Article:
It was late January of 2011 when a seven-week-old baby was brought into Sutter Amador Hospital in Jackson, California. The boy had injuries to his eye, bruising on the face, and a mouthful of blood, yet doctors only treated the child and sent him home with his teenage parents and maternal grandmother. Now, several years later, a California court thinks the medical facility may have been partially responsible for what later happened to the child because potential abuse was not reported.
Who Is Responsible When Child Abuse Is Not Reported?
Three weeks later, the child from before was back at the hospital. This time the child had a broken clavicle, two broken ribs, bruising over much of his body and a spinal cord injury. The spinal injury left the boy permanently paralyzed from the waist down, and it spurred the hospital to notify Child Protective Services.
The boy was taken from his biological parents and placed into the care of a foster family that would later go on to adopt him. However, over the years questions began to arise and it soon became clear that the boy’s paralysis should never have happened.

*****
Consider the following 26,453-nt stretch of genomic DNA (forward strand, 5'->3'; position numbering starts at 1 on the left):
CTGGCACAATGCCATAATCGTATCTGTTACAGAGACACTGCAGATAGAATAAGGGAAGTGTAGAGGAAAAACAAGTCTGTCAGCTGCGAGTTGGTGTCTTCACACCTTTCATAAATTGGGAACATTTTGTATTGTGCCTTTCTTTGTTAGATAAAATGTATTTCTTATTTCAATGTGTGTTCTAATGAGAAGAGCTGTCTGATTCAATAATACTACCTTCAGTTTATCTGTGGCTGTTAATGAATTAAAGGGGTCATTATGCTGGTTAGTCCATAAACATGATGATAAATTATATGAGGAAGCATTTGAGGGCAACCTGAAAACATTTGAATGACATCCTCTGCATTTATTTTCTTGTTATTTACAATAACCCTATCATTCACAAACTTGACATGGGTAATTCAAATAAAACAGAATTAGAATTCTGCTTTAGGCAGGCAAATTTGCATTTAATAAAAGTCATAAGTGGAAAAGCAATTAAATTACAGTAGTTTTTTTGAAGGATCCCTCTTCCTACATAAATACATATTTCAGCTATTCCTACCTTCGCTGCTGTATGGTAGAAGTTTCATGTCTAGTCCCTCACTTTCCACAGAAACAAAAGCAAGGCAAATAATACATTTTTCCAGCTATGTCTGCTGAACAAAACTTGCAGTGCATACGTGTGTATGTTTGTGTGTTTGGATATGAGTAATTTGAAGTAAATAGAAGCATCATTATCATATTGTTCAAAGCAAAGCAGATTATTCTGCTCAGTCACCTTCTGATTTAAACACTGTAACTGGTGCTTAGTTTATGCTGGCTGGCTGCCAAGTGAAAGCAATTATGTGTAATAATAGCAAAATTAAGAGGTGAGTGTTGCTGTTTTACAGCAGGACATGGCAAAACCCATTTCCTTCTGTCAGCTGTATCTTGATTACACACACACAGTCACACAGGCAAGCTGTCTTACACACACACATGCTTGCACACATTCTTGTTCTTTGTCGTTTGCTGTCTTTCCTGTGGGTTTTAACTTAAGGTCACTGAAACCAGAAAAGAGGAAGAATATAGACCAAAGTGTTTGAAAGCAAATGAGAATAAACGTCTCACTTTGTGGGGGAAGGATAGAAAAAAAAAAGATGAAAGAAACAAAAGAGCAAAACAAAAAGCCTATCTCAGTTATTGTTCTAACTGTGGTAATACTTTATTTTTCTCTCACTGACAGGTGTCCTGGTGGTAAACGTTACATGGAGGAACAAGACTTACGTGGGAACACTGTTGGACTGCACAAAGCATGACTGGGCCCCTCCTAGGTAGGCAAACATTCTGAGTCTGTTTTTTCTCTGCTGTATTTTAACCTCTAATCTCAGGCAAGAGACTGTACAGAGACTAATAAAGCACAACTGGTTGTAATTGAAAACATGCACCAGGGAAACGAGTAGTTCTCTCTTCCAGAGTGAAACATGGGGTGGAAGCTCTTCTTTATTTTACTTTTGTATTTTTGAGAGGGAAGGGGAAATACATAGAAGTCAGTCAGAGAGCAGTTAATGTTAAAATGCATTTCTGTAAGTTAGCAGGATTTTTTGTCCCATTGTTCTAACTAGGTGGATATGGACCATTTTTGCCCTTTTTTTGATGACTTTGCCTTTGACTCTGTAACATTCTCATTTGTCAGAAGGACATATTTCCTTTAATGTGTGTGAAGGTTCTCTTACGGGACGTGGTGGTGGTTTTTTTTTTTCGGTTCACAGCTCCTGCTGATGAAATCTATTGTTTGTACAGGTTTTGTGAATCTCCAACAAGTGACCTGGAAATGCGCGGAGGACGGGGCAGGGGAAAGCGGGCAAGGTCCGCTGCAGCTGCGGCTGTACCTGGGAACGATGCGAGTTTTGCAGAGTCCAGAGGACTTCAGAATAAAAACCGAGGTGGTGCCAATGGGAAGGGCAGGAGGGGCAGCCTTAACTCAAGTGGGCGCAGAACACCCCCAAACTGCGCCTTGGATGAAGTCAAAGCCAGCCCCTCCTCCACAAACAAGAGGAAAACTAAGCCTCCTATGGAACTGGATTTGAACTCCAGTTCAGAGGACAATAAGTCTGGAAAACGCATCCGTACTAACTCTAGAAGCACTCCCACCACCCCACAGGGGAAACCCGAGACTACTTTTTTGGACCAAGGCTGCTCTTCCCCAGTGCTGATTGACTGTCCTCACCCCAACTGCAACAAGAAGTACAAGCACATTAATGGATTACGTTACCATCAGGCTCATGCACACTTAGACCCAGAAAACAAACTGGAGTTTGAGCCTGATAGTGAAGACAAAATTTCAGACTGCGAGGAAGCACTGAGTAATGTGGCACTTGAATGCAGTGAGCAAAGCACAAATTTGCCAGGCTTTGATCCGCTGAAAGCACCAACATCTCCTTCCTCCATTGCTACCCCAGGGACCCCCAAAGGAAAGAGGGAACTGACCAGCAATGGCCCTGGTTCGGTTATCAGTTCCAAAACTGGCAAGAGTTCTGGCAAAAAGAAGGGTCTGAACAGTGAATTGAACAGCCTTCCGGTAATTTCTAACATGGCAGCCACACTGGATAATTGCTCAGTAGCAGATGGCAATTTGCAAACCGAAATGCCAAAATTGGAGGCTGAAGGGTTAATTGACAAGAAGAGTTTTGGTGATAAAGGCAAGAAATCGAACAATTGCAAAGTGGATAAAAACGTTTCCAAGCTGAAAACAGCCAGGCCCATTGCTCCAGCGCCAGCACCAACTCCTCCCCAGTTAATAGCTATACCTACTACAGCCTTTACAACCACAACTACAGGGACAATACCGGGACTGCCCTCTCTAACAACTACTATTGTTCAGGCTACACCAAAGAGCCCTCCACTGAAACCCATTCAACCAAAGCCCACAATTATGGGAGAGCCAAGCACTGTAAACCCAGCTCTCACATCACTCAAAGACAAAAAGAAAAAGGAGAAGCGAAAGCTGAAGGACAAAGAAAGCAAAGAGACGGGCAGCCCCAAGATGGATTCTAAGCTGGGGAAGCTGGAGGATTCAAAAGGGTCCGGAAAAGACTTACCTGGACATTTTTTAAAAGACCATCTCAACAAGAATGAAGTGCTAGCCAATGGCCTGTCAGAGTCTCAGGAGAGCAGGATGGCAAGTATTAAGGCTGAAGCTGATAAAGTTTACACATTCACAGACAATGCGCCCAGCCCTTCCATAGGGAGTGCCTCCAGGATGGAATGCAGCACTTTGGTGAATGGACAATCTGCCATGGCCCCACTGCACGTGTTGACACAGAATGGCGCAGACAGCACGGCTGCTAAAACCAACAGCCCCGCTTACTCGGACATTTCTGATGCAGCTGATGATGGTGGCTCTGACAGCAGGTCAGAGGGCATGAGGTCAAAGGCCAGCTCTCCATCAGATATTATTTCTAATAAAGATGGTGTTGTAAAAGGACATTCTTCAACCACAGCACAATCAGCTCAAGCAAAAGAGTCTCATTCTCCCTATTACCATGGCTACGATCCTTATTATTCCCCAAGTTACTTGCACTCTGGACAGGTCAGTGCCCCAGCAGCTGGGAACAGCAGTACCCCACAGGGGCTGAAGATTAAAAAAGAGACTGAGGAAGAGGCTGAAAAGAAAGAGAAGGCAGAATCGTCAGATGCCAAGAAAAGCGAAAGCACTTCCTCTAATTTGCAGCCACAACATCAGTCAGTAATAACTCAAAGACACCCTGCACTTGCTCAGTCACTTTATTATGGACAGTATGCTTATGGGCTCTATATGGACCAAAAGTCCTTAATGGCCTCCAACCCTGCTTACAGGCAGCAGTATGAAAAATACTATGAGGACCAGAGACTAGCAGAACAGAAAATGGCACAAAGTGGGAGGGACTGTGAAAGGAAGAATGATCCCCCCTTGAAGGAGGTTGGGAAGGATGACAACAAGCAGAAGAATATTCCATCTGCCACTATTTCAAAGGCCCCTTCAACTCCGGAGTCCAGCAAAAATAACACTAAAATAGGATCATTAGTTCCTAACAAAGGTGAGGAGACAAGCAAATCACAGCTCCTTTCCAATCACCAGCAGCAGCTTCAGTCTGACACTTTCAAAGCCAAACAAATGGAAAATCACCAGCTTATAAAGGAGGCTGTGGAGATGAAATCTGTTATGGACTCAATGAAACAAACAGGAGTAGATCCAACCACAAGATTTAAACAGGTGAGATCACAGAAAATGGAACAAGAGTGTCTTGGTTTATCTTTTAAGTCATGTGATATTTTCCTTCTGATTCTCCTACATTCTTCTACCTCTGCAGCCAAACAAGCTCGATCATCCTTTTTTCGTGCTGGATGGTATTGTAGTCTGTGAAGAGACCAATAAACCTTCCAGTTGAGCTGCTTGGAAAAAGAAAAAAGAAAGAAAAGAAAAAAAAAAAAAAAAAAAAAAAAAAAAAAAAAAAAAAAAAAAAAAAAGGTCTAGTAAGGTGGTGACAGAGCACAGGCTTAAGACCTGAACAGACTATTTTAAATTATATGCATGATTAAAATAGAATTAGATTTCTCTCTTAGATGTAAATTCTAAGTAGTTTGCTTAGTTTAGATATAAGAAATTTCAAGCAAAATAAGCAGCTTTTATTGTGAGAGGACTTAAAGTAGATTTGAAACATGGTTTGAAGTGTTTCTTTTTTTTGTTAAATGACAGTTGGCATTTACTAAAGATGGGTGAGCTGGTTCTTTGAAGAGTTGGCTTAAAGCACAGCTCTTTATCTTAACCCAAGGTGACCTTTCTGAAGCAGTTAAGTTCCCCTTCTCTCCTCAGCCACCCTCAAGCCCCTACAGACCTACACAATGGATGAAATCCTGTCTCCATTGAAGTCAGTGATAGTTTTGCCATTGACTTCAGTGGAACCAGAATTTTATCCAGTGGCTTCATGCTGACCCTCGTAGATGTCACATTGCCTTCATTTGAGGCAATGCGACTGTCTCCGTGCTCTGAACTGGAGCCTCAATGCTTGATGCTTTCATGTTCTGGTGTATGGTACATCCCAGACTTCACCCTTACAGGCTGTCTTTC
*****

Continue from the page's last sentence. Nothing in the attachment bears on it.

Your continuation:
California law requires that mandated reporters—such as doctors, nurses and other hospital staff—report instances of child injury that may have been caused by abuse. But during this little boy’s first visit to the hospital, when he sustained injuries to the face, hospital staff never reported the boy’s injuries to CPS.
This factor—and many others—landed a doctor, a nurse, two nurse practitioners, and Sutter Amador Hospital’s supervising medical group in court. Along with the biological parents and maternal grandparents, the hospital was sued for not reporting potential child abuse, which may have led to the paralysis of this child. The boy, who is now 6 years old, was subsequently awarded an $8.4 million verdict.
This story was brought to you by the child abuse attorneys at Mary Alexander & Associates—remember, if you don’t stand up for a child, who will?